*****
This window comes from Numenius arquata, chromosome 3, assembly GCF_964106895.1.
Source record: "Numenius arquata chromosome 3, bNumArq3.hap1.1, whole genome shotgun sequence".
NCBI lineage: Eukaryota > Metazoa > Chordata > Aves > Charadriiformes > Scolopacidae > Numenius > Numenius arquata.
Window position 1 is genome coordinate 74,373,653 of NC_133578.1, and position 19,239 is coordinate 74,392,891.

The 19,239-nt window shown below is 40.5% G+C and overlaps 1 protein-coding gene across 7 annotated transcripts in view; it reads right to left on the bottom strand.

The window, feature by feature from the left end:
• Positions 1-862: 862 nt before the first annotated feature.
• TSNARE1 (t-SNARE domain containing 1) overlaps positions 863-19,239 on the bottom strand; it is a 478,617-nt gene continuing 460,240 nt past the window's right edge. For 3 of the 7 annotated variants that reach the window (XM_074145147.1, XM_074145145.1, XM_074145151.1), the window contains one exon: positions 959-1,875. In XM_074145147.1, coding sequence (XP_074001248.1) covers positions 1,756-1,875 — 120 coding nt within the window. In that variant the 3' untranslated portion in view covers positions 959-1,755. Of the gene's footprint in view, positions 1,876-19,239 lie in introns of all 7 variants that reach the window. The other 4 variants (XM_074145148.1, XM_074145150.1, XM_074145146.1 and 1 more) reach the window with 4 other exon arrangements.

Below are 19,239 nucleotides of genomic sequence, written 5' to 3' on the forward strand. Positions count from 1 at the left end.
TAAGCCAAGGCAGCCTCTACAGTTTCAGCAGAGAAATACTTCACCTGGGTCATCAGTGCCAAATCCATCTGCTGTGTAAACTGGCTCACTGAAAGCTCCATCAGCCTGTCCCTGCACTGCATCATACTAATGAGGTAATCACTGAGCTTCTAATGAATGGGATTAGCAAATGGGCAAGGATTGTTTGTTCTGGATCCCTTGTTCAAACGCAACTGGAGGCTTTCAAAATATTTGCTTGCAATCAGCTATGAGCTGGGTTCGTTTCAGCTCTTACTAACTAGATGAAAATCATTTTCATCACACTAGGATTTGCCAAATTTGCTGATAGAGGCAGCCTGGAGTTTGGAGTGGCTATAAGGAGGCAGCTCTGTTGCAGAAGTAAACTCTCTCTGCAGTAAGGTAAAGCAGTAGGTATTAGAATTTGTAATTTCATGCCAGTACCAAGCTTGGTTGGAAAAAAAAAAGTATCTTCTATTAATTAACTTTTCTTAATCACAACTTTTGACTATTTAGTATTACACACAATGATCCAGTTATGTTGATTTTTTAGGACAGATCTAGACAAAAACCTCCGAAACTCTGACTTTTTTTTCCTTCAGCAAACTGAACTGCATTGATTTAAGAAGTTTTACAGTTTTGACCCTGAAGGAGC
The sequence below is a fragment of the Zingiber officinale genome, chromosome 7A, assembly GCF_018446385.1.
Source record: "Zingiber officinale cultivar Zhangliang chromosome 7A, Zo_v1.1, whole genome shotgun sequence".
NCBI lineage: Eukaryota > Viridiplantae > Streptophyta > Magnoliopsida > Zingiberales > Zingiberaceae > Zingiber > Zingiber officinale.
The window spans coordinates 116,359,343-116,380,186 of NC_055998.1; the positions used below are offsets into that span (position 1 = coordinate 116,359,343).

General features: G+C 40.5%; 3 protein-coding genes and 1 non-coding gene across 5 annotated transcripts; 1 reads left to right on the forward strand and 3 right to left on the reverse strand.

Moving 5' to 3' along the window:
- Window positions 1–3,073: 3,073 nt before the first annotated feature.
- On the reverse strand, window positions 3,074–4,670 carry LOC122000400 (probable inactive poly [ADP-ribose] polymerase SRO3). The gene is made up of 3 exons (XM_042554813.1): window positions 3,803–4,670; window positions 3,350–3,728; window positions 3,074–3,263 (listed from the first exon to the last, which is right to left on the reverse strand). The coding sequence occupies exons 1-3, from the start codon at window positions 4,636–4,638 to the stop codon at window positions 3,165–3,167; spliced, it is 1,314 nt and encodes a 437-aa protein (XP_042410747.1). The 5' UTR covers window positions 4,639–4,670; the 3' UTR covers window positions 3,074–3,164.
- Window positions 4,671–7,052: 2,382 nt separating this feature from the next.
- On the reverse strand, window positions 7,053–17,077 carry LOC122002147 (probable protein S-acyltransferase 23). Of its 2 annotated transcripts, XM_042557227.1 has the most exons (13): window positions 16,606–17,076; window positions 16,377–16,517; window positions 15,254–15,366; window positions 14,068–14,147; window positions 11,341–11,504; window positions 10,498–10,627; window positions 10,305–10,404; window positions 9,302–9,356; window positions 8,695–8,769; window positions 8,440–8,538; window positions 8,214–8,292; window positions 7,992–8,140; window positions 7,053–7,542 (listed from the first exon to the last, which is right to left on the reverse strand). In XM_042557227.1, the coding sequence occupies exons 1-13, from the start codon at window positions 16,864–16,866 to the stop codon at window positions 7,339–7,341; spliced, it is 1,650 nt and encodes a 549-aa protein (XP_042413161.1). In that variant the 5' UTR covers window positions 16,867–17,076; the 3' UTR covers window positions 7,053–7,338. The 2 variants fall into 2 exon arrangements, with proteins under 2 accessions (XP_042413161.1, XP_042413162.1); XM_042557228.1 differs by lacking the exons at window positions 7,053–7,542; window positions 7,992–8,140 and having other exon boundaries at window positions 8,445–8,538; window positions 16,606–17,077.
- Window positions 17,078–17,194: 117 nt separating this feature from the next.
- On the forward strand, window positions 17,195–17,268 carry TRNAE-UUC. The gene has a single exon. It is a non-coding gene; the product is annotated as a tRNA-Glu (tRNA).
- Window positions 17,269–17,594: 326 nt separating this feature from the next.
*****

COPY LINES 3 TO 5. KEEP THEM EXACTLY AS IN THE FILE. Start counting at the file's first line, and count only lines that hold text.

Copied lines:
NCBI lineage: Eukaryota > Metazoa > Chordata > Aves > Charadriiformes > Scolopacidae > Numenius > Numenius arquata.
Window position 1 is genome coordinate 74,373,653 of NC_133578.1, and position 19,239 is coordinate 74,392,891.

The 19,239-nt window shown below is 40.5% G+C and overlaps 1 protein-coding gene across 7 annotated transcripts in view; it reads right to left on the bottom strand.